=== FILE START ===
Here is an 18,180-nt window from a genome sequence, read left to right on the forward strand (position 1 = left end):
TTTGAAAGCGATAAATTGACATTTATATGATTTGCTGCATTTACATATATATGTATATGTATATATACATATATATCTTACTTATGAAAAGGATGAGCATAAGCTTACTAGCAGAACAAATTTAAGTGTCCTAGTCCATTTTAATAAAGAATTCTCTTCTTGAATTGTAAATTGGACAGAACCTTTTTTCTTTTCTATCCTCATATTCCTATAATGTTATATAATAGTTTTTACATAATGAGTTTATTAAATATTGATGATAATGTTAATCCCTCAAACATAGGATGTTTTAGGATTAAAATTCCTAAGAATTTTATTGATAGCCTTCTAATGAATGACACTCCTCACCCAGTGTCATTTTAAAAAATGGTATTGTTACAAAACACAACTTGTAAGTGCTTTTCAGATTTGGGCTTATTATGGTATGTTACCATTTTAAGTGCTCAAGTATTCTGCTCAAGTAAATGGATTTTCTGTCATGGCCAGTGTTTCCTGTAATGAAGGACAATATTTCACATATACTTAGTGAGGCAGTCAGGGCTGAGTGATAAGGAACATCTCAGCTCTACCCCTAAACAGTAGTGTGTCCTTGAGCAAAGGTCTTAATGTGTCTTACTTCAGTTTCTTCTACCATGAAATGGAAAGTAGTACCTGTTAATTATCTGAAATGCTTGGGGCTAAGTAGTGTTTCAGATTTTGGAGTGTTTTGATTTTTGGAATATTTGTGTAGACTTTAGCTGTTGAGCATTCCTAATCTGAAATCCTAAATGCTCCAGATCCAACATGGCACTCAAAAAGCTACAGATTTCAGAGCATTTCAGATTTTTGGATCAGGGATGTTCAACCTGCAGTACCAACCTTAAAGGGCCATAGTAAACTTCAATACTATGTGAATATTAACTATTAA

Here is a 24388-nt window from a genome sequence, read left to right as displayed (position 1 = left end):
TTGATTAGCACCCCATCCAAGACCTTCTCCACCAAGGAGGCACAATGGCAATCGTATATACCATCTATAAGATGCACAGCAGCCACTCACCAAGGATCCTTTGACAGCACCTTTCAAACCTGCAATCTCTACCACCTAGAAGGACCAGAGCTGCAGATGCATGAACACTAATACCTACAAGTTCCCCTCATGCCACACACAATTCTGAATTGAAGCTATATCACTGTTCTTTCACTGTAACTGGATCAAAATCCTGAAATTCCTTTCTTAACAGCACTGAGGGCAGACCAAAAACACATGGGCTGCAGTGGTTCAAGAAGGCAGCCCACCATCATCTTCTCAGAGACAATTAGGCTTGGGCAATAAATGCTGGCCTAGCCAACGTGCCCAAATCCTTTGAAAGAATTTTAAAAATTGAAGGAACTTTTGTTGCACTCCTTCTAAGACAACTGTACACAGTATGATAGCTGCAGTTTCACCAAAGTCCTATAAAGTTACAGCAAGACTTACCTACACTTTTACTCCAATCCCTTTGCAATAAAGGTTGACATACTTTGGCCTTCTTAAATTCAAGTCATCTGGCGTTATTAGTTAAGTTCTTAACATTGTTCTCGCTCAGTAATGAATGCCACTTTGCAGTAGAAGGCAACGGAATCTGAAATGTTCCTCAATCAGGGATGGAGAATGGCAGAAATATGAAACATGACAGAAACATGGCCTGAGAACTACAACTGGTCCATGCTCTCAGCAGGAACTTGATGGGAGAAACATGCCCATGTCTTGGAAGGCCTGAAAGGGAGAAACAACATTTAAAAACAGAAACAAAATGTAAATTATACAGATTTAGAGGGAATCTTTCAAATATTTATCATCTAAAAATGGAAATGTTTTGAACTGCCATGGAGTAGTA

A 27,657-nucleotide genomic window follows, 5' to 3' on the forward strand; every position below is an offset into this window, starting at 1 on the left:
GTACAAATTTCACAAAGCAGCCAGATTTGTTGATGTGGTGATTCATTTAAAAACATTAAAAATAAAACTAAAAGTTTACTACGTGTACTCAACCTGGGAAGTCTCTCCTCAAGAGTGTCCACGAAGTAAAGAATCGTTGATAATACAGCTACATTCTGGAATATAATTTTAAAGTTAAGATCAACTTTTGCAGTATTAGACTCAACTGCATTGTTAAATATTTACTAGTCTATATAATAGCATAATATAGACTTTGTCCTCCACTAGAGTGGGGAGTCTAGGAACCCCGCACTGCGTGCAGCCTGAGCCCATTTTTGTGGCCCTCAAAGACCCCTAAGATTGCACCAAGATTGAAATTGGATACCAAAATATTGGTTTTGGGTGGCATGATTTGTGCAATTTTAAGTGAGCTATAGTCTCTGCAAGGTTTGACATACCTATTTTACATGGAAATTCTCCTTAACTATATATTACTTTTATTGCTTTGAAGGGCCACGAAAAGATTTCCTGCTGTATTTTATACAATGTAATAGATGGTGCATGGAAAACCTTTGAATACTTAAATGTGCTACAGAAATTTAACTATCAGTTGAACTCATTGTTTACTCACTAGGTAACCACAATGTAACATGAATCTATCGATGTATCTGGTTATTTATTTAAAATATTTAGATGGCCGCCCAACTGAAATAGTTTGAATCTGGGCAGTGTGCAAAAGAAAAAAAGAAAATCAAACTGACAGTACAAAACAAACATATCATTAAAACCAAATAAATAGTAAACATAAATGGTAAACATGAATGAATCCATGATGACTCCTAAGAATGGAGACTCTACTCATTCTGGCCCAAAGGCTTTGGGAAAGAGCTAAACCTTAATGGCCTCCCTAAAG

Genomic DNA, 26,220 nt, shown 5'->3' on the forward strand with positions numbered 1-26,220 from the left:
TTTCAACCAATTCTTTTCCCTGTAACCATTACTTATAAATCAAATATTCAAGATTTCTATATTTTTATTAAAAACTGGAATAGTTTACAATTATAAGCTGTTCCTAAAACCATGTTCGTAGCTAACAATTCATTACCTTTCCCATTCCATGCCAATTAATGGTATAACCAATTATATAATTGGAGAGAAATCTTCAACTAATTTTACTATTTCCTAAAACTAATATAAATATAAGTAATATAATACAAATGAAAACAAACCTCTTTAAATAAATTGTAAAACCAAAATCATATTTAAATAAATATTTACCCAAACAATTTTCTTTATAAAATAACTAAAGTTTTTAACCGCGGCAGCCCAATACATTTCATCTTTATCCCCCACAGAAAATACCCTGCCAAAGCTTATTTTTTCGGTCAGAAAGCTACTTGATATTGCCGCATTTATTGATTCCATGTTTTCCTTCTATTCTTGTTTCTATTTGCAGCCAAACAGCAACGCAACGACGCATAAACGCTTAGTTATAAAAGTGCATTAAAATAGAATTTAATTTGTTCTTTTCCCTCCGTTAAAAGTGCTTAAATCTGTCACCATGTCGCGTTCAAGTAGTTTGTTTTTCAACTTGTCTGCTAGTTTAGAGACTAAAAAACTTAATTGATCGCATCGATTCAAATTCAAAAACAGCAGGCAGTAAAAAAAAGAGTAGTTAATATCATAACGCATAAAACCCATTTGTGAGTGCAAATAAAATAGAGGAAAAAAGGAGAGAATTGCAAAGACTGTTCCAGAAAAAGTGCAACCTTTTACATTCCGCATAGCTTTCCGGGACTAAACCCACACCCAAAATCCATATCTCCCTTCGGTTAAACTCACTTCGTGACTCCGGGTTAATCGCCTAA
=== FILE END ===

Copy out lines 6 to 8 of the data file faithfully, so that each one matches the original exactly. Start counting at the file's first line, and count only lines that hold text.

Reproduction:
GTACAAATTTCACAAAGCAGCCAGATTTGTTGATGTGGTGATTCATTTAAAAACATTAAAAATAAAACTAAAAGTTTACTACGTGTACTCAACCTGGGAAGTCTCTCCTCAAGAGTGTCCACGAAGTAAAGAATCGTTGATAATACAGCTACATTCTGGAATATAATTTTAAAGTTAAGATCAACTTTTGCAGTATTAGACTCAACTGCATTGTTAAATATTTACTAGTCTATATAATAGCATAATATAGACTTTGTCCTCCACTAGAGTGGGGAGTCTAGGAACCCCGCACTGCGTGCAGCCTGAGCCCATTTTTGTGGCCCTCAAAGACCCCTAAGATTGCACCAAGATTGAAATTGGATACCAAAATATTGGTTTTGGGTGGCATGATTTGTGCAATTTTAAGTGAGCTATAGTCTCTGCAAGGTTTGACATACCTATTTTACATGGAAATTCTCCTTAACTATATATTACTTTTATTGCTTTGAAGGGCCACGAAAAGATTTCCTGCTGTATTTTATACAATGTAATAGATGGTGCATGGAAAACCTTTGAATACTTAAATGTGCTACAGAAATTTAACTATCAGTTGAACTCATTGTTTACTCACTAGGTAACCACAATGTAACATGAATCTATCGATGTATCTGGTTATTTATTTAAAATATTTAGATGGCCGCCCAACTGAAATAGTTTGAATCTGGGCAGTGTGCAAAAGAAAAAAAGAAAATCAAACTGACAGTACAAAACAAACATATCATTAAAACCAAATAAATAGTAAACATAAATGGTAAACATGAATGAATCCATGATGACTCCTAAGAATGGAGACTCTACTCATTCTGGCCCAAAGGCTTTGGGAAAGAGCTAAACCTTAATGGCCTCCCTAAAG

Genomic DNA, 26,220 nt, shown 5'->3' on the forward strand with positions numbered 1-26,220 from the left:
TTTCAACCAATTCTTTTCCCTGTAACCATTACTTATAAATCAAATATTCAAGATTTCTATATTTTTATTAAAAACTGGAATAGTTTACAATTATAAGCTGTTCCTAAAACCATGTTCGTAGCTAACAATTCATTACCTTTCCCATTCCATGCCAATTAATGGTATAACCAATTATATAATTGGAGAGAAATCTTCAACTAATTTTACTATTTCCTAAAACTAATATAAATATAAGTAATATAATACAAATGAAAACAAACCTCTTTAAATAAATTGTAAAACCAAAATCATATTTAAATAAATATTTACCCAAACAATTTTCTTTATAAAATAACTAAAGTTTTTAACCGCGGCAGCCCAATACATTTCATCTTTATCCCCCACAGAAAATACCCTGCCAAAGCTTATTTTTTCGGTCAGAAAGCTACTTGATATTGCCGCATTTATTGATTCCATGTTTTCCTTCTATTCTTGTTTCTATTTGCAGCCAAACAGCAACGCAACGACGCATAAACGCTTAGTTATAAAAGTGCATTAAAATAGAATTTAATTTGTTCTTTTCCCTCCGTTAAAAGTGCTTAAATCTGTCACCATGTCGCGTTCAAGTAGTTTGTTTTTCAACTTGTCTGCTAGTTTAGAGACTAAAAAACTTAATTGATCGCATCGATTCAAATTCAAAAACAGCAGGCAGTAAAAAAAAGAGTAGTTAATATCATAACGCATAAAACCCATTTGTGAGTGCAAATAAAATAGAGGAAAAAAGGAGAGAATTGCAAAGACTGTTCCAGAAAAAGTGCAACCTTTTACATTCCGCATAGCTTTCCGGGACTAAACCCACACCCAAAATCCATATCTCCCTTCGGTTAAACTCACTTCGTGACTCCGGGTTAATCGCCTAA